Existence of strong and large scale magnetic fields on planets and stars is one of the most fundamental problems in planetary and stellar physics. The turbulent motions of the electrically conducting fluids in planets and stars twist and churn the pervasive tiny magnetic field perturbations and give rise to much stronger and large scale magnetic fields. This process is called the Dynamo mechanism. Rakesh uses some of the worlds fastest supercomputers to simulate these physical processes and tries to understand how Dynamo works in stars and planets. The results from these complex magnetohydrodynamic simulations help us to better interpret the observations. Rakesh has extensively worked on modelling the dynamo in the Earth's core and in relatively tiny stars called M-stars (Proxima Centauri is one of them). At EPS, Rakesh is working to understand the geodynamo in greater details as well as to connect theoretical dynamo models for Jupiter with the incoming observations from the Juno space mission.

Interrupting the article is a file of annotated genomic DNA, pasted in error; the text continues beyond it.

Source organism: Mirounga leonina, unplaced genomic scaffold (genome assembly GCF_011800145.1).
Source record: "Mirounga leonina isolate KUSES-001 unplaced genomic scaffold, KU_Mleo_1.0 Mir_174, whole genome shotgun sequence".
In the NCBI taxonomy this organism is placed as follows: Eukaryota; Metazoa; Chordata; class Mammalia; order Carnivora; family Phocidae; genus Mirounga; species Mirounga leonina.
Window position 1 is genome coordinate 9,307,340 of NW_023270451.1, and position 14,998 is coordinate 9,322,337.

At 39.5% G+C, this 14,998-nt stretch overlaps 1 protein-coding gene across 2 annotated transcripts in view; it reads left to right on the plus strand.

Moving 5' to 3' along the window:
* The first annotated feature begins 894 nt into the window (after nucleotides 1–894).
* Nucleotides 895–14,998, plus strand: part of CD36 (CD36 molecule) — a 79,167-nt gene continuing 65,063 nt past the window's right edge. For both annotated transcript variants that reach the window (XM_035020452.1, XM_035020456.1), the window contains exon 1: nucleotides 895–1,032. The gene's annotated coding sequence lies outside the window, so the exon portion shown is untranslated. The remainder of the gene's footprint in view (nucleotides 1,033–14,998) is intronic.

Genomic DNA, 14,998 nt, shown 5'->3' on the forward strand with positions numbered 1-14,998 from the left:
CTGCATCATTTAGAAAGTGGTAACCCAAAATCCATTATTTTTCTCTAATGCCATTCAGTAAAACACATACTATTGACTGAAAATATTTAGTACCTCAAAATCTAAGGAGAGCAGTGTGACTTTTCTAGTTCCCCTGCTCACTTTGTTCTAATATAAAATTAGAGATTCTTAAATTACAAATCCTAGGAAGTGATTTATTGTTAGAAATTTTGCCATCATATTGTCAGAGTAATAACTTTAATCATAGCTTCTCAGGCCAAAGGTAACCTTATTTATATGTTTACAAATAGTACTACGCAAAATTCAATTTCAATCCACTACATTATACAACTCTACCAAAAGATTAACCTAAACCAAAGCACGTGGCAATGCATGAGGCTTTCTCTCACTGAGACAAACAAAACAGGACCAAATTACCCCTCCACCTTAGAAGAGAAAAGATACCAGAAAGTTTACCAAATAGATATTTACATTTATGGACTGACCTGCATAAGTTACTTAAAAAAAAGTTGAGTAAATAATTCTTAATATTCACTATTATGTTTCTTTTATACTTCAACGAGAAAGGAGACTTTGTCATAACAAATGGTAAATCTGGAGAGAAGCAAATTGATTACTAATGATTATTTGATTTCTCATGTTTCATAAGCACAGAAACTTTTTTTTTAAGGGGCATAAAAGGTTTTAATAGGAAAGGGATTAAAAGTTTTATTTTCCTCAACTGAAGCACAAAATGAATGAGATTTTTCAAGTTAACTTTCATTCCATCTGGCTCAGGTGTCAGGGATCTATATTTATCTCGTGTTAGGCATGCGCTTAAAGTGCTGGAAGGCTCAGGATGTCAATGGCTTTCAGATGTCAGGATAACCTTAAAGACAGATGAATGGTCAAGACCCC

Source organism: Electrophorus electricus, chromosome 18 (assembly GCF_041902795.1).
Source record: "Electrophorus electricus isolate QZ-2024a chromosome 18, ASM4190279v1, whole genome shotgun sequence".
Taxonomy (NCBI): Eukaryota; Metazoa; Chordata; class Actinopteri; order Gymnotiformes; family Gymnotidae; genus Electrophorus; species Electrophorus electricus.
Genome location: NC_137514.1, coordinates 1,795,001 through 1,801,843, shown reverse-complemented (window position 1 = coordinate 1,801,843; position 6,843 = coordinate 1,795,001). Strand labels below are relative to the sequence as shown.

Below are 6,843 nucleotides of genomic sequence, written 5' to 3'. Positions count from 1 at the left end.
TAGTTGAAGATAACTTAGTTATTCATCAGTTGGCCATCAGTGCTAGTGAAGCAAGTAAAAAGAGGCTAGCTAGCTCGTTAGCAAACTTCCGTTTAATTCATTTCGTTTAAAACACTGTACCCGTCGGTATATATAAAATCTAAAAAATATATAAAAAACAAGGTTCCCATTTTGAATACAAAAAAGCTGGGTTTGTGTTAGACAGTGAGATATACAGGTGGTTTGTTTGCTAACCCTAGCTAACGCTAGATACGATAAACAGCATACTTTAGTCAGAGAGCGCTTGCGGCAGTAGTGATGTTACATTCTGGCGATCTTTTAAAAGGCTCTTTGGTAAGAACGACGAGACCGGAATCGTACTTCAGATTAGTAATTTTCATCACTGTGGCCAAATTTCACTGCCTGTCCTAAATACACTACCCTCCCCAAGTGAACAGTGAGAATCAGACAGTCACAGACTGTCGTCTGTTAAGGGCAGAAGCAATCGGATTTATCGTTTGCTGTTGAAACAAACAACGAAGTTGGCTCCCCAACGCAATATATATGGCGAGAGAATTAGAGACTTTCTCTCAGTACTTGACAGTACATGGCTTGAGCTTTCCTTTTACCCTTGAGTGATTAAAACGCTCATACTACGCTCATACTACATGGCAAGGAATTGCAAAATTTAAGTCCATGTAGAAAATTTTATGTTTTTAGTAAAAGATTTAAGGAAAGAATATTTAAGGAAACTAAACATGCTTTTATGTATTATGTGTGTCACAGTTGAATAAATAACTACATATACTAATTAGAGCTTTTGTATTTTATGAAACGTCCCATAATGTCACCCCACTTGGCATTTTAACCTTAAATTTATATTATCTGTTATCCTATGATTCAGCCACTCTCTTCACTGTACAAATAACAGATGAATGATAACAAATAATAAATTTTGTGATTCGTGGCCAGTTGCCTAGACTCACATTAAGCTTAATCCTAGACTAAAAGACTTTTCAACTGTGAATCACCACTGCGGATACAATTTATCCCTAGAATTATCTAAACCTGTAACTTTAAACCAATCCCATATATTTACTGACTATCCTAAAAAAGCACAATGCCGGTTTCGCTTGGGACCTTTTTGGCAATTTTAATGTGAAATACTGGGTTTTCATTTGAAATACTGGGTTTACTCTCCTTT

Rakesh finished his BSc and MSc (physics) in 2011 at the Indian Institute of Technology Kanpur (India). He moved to Germany in 2012 to pursue a PhD at the Max Planck Institute for Solar System Research and at the University of Göttingen. After finishing his PhD in 2015 he joined the Harvard-Smithsonian Center for Astrophysics as a Post Doctoral scientist. In June 2017, he joined the Bloxham group at EPS as a Research Associate to continue his research.